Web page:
Once an organization has committed to why it exists and what it does, it must take a clear-eyed look at its current situation. Remember, that part of strategic planning, thinking, and management is an awareness of resources and an eye to the future environment, so that an organization can successfully respond to changes in the environment. Situation assessment, therefore, means obtaining current information about the organization’s strengths, weaknesses, and performance – information that will highlight the critical issues that the organization faces and that its strategic plan must address. These could include a variety of primary concerns, such as funding issues, new program opportunities, changing regulations or changing needs in the client population, and so on. The point is to choose the most important issues to address. The Planning Committee should agree on no more than five to ten critical issues around which to organize the strategic plan.

The products of Step Three include: a data base of quality information that can be used to make decisions; and a list of critical issues which demand a response from the organization – the most important issues the organization needs to deal with.

Step Four – Developing Strategies, Goals, and Objectives

Once an organization’s mission has been affirmed and its critical issues identified, it is time to figure out what to do about them: the broad approaches to be taken (strategies), and the general and specific results to be sought (the goals and objectives). Strategies, goals, and objectives may come from individual inspiration, group discussion, formal decision-making techniques, and so on – but the bottom line is that, in the end, the leadership agrees on how to address the critical issues.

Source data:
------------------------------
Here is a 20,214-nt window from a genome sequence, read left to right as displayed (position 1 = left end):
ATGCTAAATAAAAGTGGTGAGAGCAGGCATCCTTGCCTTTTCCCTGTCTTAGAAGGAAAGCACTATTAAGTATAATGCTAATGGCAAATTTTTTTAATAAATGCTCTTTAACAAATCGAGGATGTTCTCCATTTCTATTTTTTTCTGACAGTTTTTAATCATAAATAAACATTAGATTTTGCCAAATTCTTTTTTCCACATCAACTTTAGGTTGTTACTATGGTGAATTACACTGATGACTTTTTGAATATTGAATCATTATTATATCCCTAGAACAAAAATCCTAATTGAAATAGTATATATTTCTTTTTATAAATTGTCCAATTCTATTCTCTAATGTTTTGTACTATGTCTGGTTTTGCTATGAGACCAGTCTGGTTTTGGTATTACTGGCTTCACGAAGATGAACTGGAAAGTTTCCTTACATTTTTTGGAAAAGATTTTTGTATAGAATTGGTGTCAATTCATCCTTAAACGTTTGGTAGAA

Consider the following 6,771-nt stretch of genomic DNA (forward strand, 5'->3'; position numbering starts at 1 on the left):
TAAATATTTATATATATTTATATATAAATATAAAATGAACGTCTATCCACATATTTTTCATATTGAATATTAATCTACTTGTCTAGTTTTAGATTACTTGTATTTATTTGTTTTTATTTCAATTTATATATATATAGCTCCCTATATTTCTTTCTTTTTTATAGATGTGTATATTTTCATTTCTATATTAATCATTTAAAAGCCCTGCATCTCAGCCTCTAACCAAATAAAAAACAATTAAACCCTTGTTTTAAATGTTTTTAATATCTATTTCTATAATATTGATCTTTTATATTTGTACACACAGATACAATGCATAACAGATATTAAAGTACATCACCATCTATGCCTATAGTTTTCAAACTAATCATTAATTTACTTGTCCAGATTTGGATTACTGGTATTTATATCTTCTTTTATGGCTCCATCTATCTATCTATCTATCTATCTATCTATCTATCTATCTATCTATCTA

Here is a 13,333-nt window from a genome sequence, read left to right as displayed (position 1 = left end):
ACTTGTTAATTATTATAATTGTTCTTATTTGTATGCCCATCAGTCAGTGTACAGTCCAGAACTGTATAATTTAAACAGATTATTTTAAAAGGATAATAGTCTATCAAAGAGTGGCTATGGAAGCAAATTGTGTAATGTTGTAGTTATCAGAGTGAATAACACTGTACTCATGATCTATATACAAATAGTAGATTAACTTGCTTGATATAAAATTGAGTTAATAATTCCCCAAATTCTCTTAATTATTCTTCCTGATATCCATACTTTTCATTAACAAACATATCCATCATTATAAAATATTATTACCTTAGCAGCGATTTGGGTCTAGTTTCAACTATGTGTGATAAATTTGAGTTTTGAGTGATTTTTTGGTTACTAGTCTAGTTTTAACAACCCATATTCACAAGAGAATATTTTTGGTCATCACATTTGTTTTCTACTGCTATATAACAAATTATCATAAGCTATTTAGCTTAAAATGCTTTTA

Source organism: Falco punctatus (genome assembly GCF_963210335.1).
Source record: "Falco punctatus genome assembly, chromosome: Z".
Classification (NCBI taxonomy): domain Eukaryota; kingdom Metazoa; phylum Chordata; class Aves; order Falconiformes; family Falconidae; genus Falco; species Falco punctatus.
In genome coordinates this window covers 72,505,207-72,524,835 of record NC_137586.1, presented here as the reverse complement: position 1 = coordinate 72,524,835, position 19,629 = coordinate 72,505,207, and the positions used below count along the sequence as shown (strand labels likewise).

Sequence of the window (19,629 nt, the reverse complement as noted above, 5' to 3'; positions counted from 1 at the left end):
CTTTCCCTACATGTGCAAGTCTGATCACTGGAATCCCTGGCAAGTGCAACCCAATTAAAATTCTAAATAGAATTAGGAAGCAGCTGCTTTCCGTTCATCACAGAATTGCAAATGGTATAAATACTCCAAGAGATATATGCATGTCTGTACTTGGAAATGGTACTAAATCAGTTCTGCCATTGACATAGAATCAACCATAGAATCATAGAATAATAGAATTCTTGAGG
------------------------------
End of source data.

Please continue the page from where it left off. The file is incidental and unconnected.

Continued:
This can take considerable time and flexibility: discussions at this stage frequently will require additional information or a reevaluation of conclusions reached during the situation assessment. It is even possible that new insights will emerge which change the thrust of the mission statement. It is important that planners are not afraid to go back to an earlier step in the process and take advantage of available information to create the best possible plan.

The product of Step Four is an outline of the organization’s strategic directions – the general strategies, long-range goals, and specific objectives of its response to critical issues.

Step Five – Completing the Written Plan

The mission has been articulated, the critical issues identified, and the goals and strategies agreed upon. This step essentially involves putting all that down on paper. Usually one member of the Planning Committee, the executive director, or even a planning consultant will draft a final planning document and submit it for review to all key decision makers (usually the board and senior staff). This is also the time to consult with senior staff to determine whether the document can be translated into operating plans (the subsequent detailed action plans for accomplishing the goals proposed by the strategic plan) and to ensure that the plan answers key questions about priorities and directions in sufficient detail to serve as a guide. Revisions should not be dragged out for months, but action should be taken to answer any important questions that are raised at this step. It would certainly be a mistake to bury conflict at this step just to wrap up the process more quickly, because the conflict, if serious, will inevitably undermine the potency of the strategic directions chosen by the planning committee.

The product of Step Five is a strategic plan!